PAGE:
The Fokker D.VII is widely regarded as the best German aircraft of the war. Its development was championed by Manfred von Richthofen. In January 1918, Richthofen tested the D.VII in the trials at Adlershof but never had an opportunity to fly it in combat. He was killed just days before it entered service. When introduced, the D.VII was not without problems. On occasion its wing ribs would fracture in a dive or high temperatures would cause the gas tank to explode. Even so, the D.VII proved to be durable and easy to fly. As noted by one authority, it had “an apparent ability to to make a good pilot out of mediocre material.”. When equipped with the BMW engine, the D.VII could out climb any Allied opponent it encountered in combat. Highly manoeuvrable at all speeds and altitudes, it proved to be more than a match for any of the British or French fighter planes of 1918.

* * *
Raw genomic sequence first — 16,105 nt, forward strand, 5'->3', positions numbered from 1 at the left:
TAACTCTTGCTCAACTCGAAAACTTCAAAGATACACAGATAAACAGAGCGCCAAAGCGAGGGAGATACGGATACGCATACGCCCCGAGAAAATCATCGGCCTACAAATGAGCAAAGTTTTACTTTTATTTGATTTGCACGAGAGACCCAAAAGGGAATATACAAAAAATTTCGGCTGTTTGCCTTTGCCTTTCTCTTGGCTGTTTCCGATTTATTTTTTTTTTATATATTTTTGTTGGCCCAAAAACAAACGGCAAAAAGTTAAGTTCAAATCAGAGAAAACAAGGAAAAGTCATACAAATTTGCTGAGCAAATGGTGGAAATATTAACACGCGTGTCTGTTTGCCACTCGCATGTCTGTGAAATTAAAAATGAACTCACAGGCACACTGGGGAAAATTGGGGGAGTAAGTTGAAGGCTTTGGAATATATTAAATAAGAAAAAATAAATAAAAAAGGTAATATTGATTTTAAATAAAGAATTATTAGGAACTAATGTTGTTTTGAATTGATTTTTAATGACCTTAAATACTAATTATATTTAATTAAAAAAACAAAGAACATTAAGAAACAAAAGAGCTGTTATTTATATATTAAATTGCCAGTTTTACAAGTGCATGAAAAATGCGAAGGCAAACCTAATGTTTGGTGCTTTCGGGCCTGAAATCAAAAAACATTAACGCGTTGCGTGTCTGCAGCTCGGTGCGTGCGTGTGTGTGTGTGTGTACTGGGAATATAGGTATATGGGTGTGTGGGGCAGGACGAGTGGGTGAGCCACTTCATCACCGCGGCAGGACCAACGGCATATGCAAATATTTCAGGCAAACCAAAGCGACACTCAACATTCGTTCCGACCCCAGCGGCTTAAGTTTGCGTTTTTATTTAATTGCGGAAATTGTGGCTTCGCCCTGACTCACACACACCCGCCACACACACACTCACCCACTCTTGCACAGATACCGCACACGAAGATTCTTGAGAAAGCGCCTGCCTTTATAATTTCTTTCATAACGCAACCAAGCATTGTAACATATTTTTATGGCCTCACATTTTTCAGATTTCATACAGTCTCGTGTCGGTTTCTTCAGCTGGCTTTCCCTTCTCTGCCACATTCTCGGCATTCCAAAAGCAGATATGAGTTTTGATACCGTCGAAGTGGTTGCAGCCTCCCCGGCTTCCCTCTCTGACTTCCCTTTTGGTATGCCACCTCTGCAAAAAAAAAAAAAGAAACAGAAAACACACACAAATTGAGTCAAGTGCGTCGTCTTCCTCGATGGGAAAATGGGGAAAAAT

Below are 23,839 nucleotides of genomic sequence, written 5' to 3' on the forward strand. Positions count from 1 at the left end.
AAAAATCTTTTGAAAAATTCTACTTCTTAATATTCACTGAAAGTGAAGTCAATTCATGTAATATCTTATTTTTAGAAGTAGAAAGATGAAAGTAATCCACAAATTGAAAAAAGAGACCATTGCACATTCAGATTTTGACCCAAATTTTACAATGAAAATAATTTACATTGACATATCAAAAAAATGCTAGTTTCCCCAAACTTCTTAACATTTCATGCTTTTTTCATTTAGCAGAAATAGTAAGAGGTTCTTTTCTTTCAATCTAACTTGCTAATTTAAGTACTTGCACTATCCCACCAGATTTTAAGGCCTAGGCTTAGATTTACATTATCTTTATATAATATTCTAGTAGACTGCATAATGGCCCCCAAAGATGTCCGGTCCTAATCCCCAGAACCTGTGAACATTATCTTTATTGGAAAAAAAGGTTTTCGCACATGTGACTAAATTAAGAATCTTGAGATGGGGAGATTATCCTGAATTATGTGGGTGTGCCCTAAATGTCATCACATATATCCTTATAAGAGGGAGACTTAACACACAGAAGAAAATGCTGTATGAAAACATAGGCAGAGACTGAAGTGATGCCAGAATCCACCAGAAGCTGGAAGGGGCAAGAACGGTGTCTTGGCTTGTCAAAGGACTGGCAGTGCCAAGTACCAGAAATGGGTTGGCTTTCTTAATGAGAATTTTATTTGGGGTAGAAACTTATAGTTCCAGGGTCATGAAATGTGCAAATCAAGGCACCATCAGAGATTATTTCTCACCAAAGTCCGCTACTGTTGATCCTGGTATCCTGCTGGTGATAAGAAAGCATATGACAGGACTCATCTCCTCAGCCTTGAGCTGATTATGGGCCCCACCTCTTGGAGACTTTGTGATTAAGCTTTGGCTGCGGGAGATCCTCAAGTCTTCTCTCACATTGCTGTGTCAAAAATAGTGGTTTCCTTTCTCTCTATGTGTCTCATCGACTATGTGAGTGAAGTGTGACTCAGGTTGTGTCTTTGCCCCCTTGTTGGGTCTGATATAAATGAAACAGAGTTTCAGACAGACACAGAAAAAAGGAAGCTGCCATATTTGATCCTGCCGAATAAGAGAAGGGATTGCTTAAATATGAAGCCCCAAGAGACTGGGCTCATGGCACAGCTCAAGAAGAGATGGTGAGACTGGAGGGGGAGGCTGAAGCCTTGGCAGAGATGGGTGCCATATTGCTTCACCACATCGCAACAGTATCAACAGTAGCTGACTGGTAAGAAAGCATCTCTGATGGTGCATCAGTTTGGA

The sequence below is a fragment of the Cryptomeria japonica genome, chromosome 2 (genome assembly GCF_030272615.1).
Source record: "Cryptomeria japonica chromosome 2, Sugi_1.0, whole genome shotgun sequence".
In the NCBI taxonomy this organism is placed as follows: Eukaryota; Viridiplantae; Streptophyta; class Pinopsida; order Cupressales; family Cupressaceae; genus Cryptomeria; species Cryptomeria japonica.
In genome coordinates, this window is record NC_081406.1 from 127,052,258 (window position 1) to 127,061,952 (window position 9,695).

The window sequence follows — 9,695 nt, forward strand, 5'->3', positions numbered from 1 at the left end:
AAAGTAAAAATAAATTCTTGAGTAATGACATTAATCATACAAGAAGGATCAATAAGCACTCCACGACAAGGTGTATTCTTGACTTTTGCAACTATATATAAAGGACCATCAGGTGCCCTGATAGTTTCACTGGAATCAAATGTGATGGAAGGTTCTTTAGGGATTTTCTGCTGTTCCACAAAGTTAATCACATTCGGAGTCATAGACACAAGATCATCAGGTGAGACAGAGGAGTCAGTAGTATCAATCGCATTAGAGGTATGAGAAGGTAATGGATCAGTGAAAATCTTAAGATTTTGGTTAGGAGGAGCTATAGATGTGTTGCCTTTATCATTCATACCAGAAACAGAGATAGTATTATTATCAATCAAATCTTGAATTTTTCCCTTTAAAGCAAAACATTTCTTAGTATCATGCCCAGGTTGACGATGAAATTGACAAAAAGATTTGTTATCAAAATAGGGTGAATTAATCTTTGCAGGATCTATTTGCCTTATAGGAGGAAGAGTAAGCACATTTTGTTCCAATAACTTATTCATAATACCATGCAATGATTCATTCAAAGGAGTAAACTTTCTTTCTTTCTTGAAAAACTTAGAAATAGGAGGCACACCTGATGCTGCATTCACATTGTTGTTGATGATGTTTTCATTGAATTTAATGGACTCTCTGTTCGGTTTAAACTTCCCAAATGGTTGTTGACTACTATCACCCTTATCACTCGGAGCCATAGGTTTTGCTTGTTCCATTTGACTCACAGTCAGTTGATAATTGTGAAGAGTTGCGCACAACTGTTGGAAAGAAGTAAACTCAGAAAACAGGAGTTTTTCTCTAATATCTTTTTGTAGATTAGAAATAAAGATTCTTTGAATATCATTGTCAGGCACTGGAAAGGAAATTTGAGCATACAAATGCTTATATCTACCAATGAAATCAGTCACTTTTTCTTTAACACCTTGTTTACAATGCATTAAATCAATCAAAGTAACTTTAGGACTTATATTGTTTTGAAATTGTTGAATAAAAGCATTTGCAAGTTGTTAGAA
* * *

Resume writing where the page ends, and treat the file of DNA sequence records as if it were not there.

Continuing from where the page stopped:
REPORT ON THE FOKKER SINGLE-SEATER BIPLANE D.VII : September 1918 Reports on German Aircraft 6
This report covers the machine brought down on June 6th 1918 by a British S.E.5a, North of Hazebrouck.The report notes that it presents features of very great interest.